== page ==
On Saturday, The New York Times dove into a subject that we have regularly covered on TheBlaze — Republican presidential candidate Mitt Romney and his The Church of Jesus Christ of Latter-Day Saints membership. There’s no question that evangelical Christians and Mormons have a long history of theological disagreements, the reality of which led the Times to explore the subject, while also highlighting Glenn Beck and his role as a potential bridge between evangelicals and Romney.
Dubbing Beck the nation’s “best-known Mormon” after Romney, the Times also noted that the radio and television host “has emerged as an unlikely theological bridge between the first Mormon presidential nominee and a critical electorate.” This critical electorate, of course, is the evangelical voting cohort — a group (or at least portions of it) that, as noted, has not always received Mormons with open arms.
Of particular note in the article was TheBlaze TV special that Beck hosted in September — an effort to dispel some of the myths that surround the Mormon faith. Considering the decision to air this special (an analysis of the entire program can be found here), the Times highlighted that an ongoing need for Mormons to answer questions about the faith persists. Additionally, the newspaper contended that the decision to defend the denomination “raises the question of whether evangelicals will ultimately put aside religious differences and vote on common conservative issues.”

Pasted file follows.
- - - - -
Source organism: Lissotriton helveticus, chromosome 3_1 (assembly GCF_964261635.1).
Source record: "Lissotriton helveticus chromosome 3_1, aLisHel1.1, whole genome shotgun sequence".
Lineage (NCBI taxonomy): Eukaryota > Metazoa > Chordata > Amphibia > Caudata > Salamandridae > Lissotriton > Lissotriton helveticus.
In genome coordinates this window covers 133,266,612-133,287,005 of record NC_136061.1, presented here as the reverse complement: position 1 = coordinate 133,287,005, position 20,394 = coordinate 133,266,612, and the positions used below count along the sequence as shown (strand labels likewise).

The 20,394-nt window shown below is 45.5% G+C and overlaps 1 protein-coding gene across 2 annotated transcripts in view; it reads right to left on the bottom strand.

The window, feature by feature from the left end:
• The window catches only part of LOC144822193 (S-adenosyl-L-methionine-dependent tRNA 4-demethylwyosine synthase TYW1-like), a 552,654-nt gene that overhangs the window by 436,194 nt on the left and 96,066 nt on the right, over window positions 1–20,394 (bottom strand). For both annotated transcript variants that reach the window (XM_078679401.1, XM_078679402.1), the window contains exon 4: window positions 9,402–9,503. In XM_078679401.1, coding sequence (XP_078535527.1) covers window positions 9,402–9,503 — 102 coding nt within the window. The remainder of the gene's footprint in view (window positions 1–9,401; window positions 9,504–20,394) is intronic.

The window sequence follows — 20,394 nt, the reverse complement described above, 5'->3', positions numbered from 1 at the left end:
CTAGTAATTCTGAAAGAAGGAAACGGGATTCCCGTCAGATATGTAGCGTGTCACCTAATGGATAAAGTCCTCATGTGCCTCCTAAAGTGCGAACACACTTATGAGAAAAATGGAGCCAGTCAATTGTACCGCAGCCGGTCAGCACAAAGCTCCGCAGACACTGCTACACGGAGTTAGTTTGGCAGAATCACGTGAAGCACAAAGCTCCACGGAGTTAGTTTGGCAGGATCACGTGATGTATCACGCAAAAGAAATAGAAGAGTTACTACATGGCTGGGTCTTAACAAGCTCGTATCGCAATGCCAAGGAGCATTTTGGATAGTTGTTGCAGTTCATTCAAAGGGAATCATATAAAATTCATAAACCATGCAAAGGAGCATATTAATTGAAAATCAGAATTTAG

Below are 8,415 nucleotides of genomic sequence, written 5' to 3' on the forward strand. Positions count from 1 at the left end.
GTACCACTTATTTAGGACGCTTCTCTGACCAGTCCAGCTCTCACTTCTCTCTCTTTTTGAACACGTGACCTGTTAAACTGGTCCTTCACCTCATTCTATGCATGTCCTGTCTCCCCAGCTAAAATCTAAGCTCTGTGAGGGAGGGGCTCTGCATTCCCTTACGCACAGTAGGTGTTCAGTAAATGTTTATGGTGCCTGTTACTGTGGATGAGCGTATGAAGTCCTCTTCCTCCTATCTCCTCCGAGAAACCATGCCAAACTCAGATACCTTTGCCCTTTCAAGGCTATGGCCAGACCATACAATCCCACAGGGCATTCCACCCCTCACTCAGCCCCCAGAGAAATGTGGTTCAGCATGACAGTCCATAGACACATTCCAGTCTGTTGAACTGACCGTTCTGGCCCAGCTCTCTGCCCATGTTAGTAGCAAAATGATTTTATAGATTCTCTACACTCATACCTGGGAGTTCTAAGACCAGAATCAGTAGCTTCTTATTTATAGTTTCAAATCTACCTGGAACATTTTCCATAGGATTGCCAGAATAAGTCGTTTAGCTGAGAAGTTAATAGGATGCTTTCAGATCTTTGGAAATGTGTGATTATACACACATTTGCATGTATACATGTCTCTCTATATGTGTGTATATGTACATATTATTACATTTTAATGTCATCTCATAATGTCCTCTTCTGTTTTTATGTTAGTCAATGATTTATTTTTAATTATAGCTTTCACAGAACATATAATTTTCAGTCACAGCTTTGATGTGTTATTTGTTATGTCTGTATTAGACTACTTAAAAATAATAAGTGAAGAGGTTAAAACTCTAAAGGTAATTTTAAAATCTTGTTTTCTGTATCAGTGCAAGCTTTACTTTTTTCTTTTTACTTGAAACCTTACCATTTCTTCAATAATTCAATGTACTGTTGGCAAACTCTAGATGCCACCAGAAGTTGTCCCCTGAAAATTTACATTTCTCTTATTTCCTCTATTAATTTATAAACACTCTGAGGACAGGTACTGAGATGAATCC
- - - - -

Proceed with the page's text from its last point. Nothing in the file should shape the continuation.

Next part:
This is a subject — whether evangelicals will come out en masse for Romney — that TheBlaze has explored in detail numerous times before. As we’ve previously reported, Pew Research Center results from November 2011 found that, while Romney may have experienced some negative results due to his Mormon faith in the primary race, his general election chances likely won’t be impacted. Here’s what Pew had do say during last year’s analysis (prior to Romney securing the nomination):
White evangelical Protestants – a key element of the GOP electoral base – are more inclined than the public as a whole to view Mormonism as a non-Christian faith. And this view is linked to opinions about Romney: Republicans who say Mormonism is not a Christian religion are less likely to support Romney for the GOP nomination and offer a less favorable assessment of him generally. But they seem prepared to overwhelmingly back him in a run against Obama in the general election. […]
There is no evidence that Romney’s Mormon faith would prevent rank-and-file Republicans, including white evangelicals, from coalescing around him if he wins the GOP nomination. Rather, the same Republicans who may have doubts about Romney’s faith are among the most vehement opponents of Barack Obama. Fully 91% of white evangelical Republican voters say they would back Romney over Obama in a general election matchup, and 79% would support Romney strongly. Overall, white evangelicals would be among the strongest Romney supporters if he is the GOP nominee challenging Obama next fall.
Just one year later, Romney is the nominee and it seems as though he’s slated to gain the support of this important electoral cohort. Still, in a close race, doubts remain, as even a small number of unwilling evangelicals could, indeed, decide the election in key states, specifically if evangelicals choose not to cast a vote for Romney.